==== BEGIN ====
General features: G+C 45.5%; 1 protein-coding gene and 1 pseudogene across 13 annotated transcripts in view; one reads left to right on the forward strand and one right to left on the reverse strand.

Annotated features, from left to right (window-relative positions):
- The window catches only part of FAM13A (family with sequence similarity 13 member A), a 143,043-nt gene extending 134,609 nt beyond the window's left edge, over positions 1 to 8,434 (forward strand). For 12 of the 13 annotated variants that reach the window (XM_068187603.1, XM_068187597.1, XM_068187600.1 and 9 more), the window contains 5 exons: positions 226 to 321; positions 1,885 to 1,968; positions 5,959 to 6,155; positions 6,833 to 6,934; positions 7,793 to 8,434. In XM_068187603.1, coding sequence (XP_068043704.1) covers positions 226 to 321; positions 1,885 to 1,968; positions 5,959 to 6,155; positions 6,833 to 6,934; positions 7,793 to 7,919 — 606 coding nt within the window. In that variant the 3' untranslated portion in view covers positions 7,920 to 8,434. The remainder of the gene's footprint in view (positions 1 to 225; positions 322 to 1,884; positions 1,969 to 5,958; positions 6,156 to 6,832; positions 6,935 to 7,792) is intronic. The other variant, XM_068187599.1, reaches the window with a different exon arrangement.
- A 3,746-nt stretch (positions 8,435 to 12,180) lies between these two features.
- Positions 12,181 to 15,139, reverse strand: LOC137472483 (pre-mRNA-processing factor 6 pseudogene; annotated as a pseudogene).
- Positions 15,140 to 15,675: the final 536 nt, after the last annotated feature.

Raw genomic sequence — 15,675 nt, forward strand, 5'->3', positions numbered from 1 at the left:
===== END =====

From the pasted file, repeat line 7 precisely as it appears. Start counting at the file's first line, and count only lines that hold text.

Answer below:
Raw genomic sequence — 15,675 nt, forward strand, 5'->3', positions numbered from 1 at the left: